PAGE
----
Digital World is our international digital marketing round up covering social, paid, content and other news with an impact on businesses marketing globally. In this week’s edition: Yandex highlights differences between Direct and Google AdWords; the best uses for APAC’s popular social channels; Weibo has 212 million monthly users; UK body demands exclusion of Right to be Forgotten lists; and Bing eating slowly into Google’s US dominance.
Russiansearchmarketing.com, Yandex’s International Business blog, has been focussing this week on Yandex.Direct, the Russian search engine’s online advertising platform. These blogs are particularly interesting for International marketers unfamiliar with the platform, as they highlight common issues encountered by those who make assumptions based on their experiences with Google AdWords.
The first blog deals with long tail key phrases. Yandex cautions that translating and importing AdWords keyword data is unlikely to work, because Russian users often use fewer terms in their searches. The second blog deals with differences in match types, and the third deals with ad-group rotation. See the full series in their SEM category, here.
As Econsultancy’s new blog points out, while Facebook, Twitter LinkedIn and Instagram consistently dominate in Europe and North America, the reality is APAC offers plenty of new platforms to understand and use. The post highlights two Chinese opportunities – the Baidu Tieba forum and Qzone which are perhaps lesser known but apparently represent great opportunities for international businesses.
Even the familiar platforms come with their own interesting facts: 94% of the online population of India has a Facebook account, whereas the platform is entirely prohibited in China. Instagram is the third most popular platform in the region, and Google+ actually breaks into top fives in Japan, Australia and India.
ChinaInternetWatch.com reports that Weibo’s Monthly Active User (MAU) count was up to 212 million in Q2 2015. Social advertising on the platform was a growth area too, with 443,000 customers and 163% year on year growth in revenues. Net revenue increased from $77.3 million to $107.8 million USD year on year.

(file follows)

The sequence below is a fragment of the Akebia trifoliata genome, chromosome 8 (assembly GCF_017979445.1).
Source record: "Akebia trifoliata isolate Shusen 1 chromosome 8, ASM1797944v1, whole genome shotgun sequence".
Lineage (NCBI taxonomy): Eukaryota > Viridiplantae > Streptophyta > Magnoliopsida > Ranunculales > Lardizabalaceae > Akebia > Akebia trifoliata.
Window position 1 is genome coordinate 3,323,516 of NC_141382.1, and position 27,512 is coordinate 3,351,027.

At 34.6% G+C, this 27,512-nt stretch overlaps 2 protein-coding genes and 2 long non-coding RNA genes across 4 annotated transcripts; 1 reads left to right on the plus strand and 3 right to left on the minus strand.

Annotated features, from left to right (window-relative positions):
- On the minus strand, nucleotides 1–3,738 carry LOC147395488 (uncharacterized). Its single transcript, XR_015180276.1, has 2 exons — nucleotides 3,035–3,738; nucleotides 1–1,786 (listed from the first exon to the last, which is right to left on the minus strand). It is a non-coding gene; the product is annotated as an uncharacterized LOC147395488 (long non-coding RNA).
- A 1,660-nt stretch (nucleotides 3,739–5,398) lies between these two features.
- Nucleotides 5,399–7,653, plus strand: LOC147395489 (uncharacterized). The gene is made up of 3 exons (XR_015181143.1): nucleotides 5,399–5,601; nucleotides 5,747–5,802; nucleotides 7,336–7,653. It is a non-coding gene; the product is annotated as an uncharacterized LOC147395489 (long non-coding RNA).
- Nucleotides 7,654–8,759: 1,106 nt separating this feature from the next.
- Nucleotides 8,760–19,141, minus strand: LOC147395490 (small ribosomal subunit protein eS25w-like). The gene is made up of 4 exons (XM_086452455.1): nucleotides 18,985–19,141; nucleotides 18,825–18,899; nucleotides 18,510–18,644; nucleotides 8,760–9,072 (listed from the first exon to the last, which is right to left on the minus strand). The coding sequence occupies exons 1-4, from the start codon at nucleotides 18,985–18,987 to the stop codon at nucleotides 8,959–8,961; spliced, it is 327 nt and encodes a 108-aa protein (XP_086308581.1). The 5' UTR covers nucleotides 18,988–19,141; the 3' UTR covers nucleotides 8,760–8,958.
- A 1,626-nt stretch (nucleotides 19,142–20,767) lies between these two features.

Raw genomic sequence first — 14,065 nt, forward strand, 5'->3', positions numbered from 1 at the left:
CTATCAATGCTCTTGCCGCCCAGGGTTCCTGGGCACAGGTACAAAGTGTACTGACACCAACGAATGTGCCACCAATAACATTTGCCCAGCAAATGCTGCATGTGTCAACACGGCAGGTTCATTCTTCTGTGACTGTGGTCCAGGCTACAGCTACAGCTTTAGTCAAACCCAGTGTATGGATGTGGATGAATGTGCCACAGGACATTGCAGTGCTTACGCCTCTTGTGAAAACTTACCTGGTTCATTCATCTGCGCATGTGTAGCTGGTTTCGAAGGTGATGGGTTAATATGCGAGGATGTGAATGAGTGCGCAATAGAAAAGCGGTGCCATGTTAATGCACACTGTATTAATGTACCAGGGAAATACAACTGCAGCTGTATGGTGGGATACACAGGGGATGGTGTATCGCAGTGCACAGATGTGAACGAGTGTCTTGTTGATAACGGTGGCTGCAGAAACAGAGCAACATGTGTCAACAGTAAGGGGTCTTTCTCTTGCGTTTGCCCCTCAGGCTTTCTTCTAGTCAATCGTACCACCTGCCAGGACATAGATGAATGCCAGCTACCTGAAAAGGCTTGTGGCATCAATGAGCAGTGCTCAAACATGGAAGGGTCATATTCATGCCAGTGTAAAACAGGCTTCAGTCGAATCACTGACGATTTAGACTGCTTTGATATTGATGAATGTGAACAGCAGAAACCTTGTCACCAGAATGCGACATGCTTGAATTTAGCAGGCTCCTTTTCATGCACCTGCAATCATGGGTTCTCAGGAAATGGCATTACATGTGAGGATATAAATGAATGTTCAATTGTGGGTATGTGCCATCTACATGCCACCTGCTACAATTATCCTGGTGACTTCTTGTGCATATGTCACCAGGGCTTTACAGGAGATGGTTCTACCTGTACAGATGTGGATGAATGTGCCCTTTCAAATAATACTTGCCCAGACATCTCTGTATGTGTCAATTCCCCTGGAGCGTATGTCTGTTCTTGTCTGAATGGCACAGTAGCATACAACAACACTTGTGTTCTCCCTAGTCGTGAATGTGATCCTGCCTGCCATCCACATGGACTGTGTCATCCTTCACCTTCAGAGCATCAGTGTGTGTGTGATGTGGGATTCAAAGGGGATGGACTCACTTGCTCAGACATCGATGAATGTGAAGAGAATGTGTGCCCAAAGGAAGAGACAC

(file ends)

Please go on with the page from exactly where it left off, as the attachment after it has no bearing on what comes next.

Meanwhile, Alibaba saw 55% of its MAUs coming from mobile in Q2, primarily through the popular Taobao e-commerce app. Revenues have reached $3,265 million USD across the group (up from $2,464 million USD the previous year).
The inevitable response to Google’s forced delisting of results under the EU’s “Right to be Forgotten” laws was the arrival of pages listing those results that had been removed. Despite these pages arriving within weeks of Google’s first phase of removals, the UK Information Commissioner’s Office has only just had the idea of compelling Google to delist these workaround pages.
Interestingly the ICO suggests that the existence of such resources is legitimate and in the public interest – instead, it is urging delisting when users search for the original complainant’s name. Google has 35 days to respond to the demands, or it faces fines.
This time last year, Google had 68.7% of the US search market. But thanks to small gains for both Bing and Yahoo, Google now finds itself down at 65%, according to new data released by ComScore. Bing now has 20.3% of the search market – technically 31.5% when the fact that it now powers Yahoo search is considered. The report also suggests that Google is attracting fewer searches overall as well, while Bing is growing.
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Black Station photo by Flickr user Anton Novoselov
Bangalore India Cellphone Shots photo by Flickr user vgrigas
Weibo Party photo by Flickr user bfishadow
Taxi? photo by Flickr user Beverley Goodwin